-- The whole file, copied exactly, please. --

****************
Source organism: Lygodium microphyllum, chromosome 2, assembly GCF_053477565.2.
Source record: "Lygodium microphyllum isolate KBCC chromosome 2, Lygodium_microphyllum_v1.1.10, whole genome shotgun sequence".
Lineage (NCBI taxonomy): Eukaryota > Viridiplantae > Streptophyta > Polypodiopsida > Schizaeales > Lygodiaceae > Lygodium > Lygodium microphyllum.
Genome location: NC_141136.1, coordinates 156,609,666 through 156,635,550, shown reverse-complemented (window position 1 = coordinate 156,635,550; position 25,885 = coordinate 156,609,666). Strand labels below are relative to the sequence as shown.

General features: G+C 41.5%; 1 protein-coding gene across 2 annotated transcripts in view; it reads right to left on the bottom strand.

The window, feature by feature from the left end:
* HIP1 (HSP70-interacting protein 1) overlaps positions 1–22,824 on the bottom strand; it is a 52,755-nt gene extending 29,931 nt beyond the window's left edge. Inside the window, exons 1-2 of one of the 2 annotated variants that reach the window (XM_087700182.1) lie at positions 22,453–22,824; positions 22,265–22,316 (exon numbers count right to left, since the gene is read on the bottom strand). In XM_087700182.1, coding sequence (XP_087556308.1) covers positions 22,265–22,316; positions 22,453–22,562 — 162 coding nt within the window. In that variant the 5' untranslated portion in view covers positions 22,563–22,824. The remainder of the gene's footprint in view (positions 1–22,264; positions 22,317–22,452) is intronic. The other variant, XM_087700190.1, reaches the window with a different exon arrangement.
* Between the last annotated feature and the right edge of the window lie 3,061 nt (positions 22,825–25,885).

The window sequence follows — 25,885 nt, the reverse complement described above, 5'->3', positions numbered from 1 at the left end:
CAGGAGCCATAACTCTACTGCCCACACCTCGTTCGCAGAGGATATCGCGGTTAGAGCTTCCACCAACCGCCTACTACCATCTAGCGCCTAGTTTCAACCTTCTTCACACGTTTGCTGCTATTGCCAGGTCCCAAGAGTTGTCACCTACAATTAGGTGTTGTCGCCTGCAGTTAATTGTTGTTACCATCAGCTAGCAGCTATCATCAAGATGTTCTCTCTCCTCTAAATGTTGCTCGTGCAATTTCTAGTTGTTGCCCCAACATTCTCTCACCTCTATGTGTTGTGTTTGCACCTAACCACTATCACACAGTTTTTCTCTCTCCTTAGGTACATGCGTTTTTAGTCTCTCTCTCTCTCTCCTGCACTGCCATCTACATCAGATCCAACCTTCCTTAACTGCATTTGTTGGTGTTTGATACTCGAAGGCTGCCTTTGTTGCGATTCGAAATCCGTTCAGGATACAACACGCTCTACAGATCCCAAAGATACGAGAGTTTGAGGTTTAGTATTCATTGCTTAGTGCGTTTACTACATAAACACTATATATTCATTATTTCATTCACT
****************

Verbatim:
Source organism: Lygodium microphyllum, chromosome 2, assembly GCF_053477565.2.
Source record: "Lygodium microphyllum isolate KBCC chromosome 2, Lygodium_microphyllum_v1.1.10, whole genome shotgun sequence".
Lineage (NCBI taxonomy): Eukaryota > Viridiplantae > Streptophyta > Polypodiopsida > Schizaeales > Lygodiaceae > Lygodium > Lygodium microphyllum.
Genome location: NC_141136.1, coordinates 156,609,666 through 156,635,550, shown reverse-complemented (window position 1 = coordinate 156,635,550; position 25,885 = coordinate 156,609,666). Strand labels below are relative to the sequence as shown.

General features: G+C 41.5%; 1 protein-coding gene across 2 annotated transcripts in view; it reads right to left on the bottom strand.

The window, feature by feature from the left end:
* HIP1 (HSP70-interacting protein 1) overlaps positions 1–22,824 on the bottom strand; it is a 52,755-nt gene extending 29,931 nt beyond the window's left edge. Inside the window, exons 1-2 of one of the 2 annotated variants that reach the window (XM_087700182.1) lie at positions 22,453–22,824; positions 22,265–22,316 (exon numbers count right to left, since the gene is read on the bottom strand). In XM_087700182.1, coding sequence (XP_087556308.1) covers positions 22,265–22,316; positions 22,453–22,562 — 162 coding nt within the window. In that variant the 5' untranslated portion in view covers positions 22,563–22,824. The remainder of the gene's footprint in view (positions 1–22,264; positions 22,317–22,452) is intronic. The other variant, XM_087700190.1, reaches the window with a different exon arrangement.
* Between the last annotated feature and the right edge of the window lie 3,061 nt (positions 22,825–25,885).

The window sequence follows — 25,885 nt, the reverse complement described above, 5'->3', positions numbered from 1 at the left end:
CAGGAGCCATAACTCTACTGCCCACACCTCGTTCGCAGAGGATATCGCGGTTAGAGCTTCCACCAACCGCCTACTACCATCTAGCGCCTAGTTTCAACCTTCTTCACACGTTTGCTGCTATTGCCAGGTCCCAAGAGTTGTCACCTACAATTAGGTGTTGTCGCCTGCAGTTAATTGTTGTTACCATCAGCTAGCAGCTATCATCAAGATGTTCTCTCTCCTCTAAATGTTGCTCGTGCAATTTCTAGTTGTTGCCCCAACATTCTCTCACCTCTATGTGTTGTGTTTGCACCTAACCACTATCACACAGTTTTTCTCTCTCCTTAGGTACATGCGTTTTTAGTCTCTCTCTCTCTCTCCTGCACTGCCATCTACATCAGATCCAACCTTCCTTAACTGCATTTGTTGGTGTTTGATACTCGAAGGCTGCCTTTGTTGCGATTCGAAATCCGTTCAGGATACAACACGCTCTACAGATCCCAAAGATACGAGAGTTTGAGGTTTAGTATTCATTGCTTAGTGCGTTTACTACATAAACACTATATATTCATTATTTCATTCACT